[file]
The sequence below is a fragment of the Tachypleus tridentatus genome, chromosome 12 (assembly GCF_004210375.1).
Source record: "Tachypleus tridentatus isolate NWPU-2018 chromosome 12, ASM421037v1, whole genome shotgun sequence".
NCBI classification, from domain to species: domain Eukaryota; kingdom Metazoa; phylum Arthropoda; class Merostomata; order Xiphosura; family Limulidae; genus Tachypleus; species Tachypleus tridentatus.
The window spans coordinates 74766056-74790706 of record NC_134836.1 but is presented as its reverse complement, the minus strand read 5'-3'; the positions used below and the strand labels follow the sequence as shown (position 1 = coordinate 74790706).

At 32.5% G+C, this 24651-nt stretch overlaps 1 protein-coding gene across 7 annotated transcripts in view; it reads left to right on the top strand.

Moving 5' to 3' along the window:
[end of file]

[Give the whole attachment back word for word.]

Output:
The sequence below is a fragment of the Tachypleus tridentatus genome, chromosome 12 (assembly GCF_004210375.1).
Source record: "Tachypleus tridentatus isolate NWPU-2018 chromosome 12, ASM421037v1, whole genome shotgun sequence".
NCBI classification, from domain to species: domain Eukaryota; kingdom Metazoa; phylum Arthropoda; class Merostomata; order Xiphosura; family Limulidae; genus Tachypleus; species Tachypleus tridentatus.
The window spans coordinates 74766056-74790706 of record NC_134836.1 but is presented as its reverse complement, the minus strand read 5'-3'; the positions used below and the strand labels follow the sequence as shown (position 1 = coordinate 74790706).

At 32.5% G+C, this 24651-nt stretch overlaps 1 protein-coding gene across 7 annotated transcripts in view; it reads left to right on the top strand.

Moving 5' to 3' along the window: